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Garth the Grey: Story about a Wolf and a Man, Young Family Members and a Meeting; Facts About Wolves

Updated on September 15, 2018
annart profile image

Ann loves to write stories & poems & is always eager to meet challenges issued by other hubbers or herself, to exceed her comfort zone.

Background to the Story

Some lateral thinking resulting from Genna East’s poetry challenge (see link below) led me to write this piece. Apart from wanting to respond with prose as well as poetry, I kept thinking about the human/animal slant; not human versus animal but humans and animals. There are many stories, especially children’s, which are anthropomorphic. I do not wish to give my animals human traits, rather I choose to believe that they have some of the same emotions, especially herd and pack animals such as the elephant and the wolf.

This philosophy led me to a story about a wolf and a man, seemingly in separate worlds but linked in one way; pack, or family.

At first draft, I had wolf and man in combat but that scarcely happens when a wolf has never before encountered man. Here we have a deeper issue.

So let me introduce you to Garth the Grey and Gethin of Tregoth. The use of Celtic-inspired names is deliberate as this story is woven upon an age-old theme, way back in time......

Garth the Grey

Leader of the Grey Wolf pack, he lay sprawled in the green-dappled shadow of the High Fir, the snow-clad forest, his forest, surrounding him. The rest, numbering nine, were hunting. Garth the Grey had gnarled limbs, a ragged, ever-whitening muzzle and eyes which dimmed and blurred his whole world. He knew not if a shadow would become an enemy.

For how long had he been part of this pack, part of this forest? He had no idea nor did he care. He had fought for his position, claimed the best female as his life-long mate, and reigned for an eon of brief summers and cold, callous winters. His body told him this was his last, that a new leader would be chosen soon.

A primordial voice within had always existed; the survival, the endurance of the pack was all. He knew it needed strength, had to keep together, had to work against the insidious, pervading cruelty of this wondrous place.

The Pack

In the Snowy Wilderness  (By Doug Smith (Public Domain), via Wikimedia Commons)
In the Snowy Wilderness (By Doug Smith (Public Domain), via Wikimedia Commons) | Source

Strength is Survival

His two sons were strong, as were most of his grandsons, but the whole is only as effective as its weakest part. One grandson had determination and valour but his body was stunted, others treated him with disdain, he never won his play-battles with his peers. This was Garth’s worry; how to make this pup a worthy player in the team.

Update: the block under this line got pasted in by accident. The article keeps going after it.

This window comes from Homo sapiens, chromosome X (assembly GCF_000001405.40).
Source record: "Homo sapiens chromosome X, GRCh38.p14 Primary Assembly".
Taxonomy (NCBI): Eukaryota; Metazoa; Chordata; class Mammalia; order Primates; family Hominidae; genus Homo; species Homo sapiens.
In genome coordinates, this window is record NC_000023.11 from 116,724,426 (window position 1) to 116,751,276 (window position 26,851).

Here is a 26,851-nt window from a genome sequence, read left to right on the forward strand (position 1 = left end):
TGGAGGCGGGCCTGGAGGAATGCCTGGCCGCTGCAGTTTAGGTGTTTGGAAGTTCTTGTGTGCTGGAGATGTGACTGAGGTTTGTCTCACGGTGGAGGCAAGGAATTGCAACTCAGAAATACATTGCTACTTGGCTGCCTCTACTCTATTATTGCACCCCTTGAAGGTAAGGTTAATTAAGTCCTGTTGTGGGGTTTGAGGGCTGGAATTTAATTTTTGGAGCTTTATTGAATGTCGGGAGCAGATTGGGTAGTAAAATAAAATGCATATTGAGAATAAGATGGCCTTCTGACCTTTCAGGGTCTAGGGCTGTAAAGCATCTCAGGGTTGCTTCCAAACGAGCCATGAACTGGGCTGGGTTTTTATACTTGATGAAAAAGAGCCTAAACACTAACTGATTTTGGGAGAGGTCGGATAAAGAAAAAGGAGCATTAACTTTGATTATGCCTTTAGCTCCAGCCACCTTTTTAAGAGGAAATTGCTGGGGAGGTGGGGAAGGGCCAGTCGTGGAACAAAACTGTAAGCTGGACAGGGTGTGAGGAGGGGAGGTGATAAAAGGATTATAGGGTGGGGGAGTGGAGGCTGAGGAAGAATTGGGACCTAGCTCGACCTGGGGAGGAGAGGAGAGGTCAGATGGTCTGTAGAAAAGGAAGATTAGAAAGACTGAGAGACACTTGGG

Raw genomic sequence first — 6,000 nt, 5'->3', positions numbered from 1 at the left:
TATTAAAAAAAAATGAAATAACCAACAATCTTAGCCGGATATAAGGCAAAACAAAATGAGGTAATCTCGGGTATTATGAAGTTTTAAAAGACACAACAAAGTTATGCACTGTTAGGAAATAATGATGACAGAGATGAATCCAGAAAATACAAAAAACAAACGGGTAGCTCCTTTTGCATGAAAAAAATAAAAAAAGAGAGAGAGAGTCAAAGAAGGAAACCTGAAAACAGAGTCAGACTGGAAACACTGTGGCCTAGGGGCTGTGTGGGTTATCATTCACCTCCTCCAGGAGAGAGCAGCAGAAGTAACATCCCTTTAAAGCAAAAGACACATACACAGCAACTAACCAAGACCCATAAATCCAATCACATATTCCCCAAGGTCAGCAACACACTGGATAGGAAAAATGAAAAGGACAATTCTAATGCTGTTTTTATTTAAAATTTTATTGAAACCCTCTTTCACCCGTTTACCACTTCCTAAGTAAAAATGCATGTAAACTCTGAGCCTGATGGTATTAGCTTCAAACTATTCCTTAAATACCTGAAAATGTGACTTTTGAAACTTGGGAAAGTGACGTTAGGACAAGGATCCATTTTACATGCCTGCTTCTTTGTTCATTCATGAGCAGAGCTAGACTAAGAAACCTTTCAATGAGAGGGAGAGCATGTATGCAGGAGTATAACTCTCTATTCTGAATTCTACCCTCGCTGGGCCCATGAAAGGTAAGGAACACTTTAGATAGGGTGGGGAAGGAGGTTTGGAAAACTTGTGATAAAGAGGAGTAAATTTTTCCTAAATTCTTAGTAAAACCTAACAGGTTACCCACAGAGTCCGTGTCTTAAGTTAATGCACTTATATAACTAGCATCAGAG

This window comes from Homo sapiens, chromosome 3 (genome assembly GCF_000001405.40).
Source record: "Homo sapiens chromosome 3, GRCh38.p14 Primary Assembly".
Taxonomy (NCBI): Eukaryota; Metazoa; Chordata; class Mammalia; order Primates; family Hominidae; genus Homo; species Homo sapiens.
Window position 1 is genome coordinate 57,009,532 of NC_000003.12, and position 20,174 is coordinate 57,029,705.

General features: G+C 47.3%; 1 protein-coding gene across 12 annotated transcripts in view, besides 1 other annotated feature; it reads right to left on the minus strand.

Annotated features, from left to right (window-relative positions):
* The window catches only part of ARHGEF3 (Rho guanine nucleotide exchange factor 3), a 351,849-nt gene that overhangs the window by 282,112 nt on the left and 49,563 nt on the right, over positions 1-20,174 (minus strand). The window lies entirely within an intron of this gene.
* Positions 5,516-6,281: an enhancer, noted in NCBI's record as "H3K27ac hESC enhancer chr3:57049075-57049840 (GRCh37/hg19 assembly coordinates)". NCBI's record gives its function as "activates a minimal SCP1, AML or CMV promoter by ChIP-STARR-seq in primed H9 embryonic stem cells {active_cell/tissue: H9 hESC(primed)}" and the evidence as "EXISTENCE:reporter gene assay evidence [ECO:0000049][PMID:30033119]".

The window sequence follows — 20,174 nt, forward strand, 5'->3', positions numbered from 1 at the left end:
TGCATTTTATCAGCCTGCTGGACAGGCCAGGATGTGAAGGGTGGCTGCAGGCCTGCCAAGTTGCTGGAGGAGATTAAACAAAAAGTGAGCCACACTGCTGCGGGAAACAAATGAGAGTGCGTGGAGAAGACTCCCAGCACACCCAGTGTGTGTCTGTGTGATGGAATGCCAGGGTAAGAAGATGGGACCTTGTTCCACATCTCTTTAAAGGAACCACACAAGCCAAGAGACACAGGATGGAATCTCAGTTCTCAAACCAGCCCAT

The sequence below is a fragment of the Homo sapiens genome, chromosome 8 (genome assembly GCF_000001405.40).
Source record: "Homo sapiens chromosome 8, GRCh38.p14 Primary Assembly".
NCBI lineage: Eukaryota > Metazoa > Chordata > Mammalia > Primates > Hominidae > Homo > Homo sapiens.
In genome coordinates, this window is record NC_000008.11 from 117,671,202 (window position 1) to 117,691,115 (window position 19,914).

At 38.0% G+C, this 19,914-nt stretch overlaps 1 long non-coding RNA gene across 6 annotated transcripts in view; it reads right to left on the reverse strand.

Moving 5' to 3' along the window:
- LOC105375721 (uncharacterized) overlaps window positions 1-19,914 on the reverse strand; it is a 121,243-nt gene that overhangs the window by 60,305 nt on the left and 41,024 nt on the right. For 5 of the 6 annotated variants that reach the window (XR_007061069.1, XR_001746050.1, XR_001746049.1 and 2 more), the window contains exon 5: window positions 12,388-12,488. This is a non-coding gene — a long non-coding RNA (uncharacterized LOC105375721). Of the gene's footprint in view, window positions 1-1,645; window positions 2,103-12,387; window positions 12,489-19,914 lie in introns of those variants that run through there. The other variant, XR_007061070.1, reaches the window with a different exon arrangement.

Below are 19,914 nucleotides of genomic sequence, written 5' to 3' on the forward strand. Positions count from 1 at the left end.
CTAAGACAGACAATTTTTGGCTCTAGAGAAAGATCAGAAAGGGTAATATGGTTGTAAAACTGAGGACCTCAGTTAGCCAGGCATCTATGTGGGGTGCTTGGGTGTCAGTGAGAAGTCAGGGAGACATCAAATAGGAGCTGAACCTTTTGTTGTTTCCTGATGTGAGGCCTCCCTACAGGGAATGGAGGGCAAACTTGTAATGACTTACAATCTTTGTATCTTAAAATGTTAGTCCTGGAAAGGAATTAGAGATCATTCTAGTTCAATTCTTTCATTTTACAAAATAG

The young lad was aware of his failings. Somewhat the outcast, he chose this day to go off alone, see what he could find to prove his worth. Garth knew nothing of the youngster’s intentions.

Gethin of Tregoth

Gethin sat at table, shoveling food down his throat. His unkempt body stank of beer, his matted hair hung over a scowl thrown at all within his view. A lean figure of a wife sat opposite, sending wary, furtive glances his way. She smiled her encouragement at her son to eat his stew.

Not comprehending how he had arrived at this state of affairs, Gethin knew not how to change it. Long out of work, his liking for ale had led him further down the darkening tunnel of blurred thinking. He wanted to extract himself but had lost the drive and the wherewithal to do so as his well of alcohol dragged him by the hand, to hell. A frail, distant voice told him this was no way to live. His wife no longer recognised the man whose son she had borne. His son was afraid of his heavy hand.

Mediaeval Alley

Out of Town
Out of Town | Source

The Lad Goes

“Can’t ya eat without making a racket? Stop slurpin’! Shut your mouth!” Why couldn’t he stop shouting at the lad? The one decent part of him was the one he punished for his own disgrace.

The boy sent his mother a sliver of a smile, scraped the bench across nerve-rattling flag-stone and fled but not before his father’s fist landed a sideways blow.

He made it through the door and out onto the mud-slimed cobbles of a side alley in Tregoth. Puddles of mud-slush snow held a new crust of ice. Holding his ringing head, the lad ran, stumbled, ran, stumbled, as far as he could until his breath pulled the reins.

How many times had he thought of not returning? How many times had his gaze swept across the snowfields, surveyed that swaying, beckoning, deep green world beyond for a safe refuge. Only concern and love for his Ma had stopped him.

No more! A sinew inside him snapped. Bent double, a stitch under his ribs, he inhaled a headful of eye-stinging, lung-stabbing air. Then the fear, the excitement, the wave of despair took him. Adrenalin accelerated his feet. All he had ever wanted to do in the world pushed him towards those firs, at break-neck speed towards the forest of Garth the Grey.

A Meeting

The wolf-cub stood at the edge of the clearing, wondering which way to go. In the distance was running prey of some sort. Running towards him! He stood his ground, silent and grave, heart hammering.

The lad maintained his pace, intent only on widening that gap between past and present. The future lay ahead, somewhere. He didn’t care where. He was free!

A sense of caution invaded the air. He felt an intense arrow of steel-blue gaze. Though he stopped his snow-spraying advance as he neared the firs, his feet slid on ice-spread stone, coming to rest yards from the wolf.

Skidding to a halt broke the spell.

The World in his Eyes
The World in his Eyes | Source

A Bond

Their mutual stare held the universe.

Flight? Not likely! After all the beatings I’ve taken? After all the angst I’ve endured?

Fight? Against what? Do I see aggression? Do I see a threat?

I feel fear but it’s exciting. I feel excitement but it’s an unknown.

The lad’s foot moved forward without direction. The wolf-cub bowed his head in welcome.

Hesitant, be-numbed fingers grabbed the coarse, grey-mottled forest of fur. Leather skin, deep down, shivered in a frisson of acceptance. Two souls melded for eternity.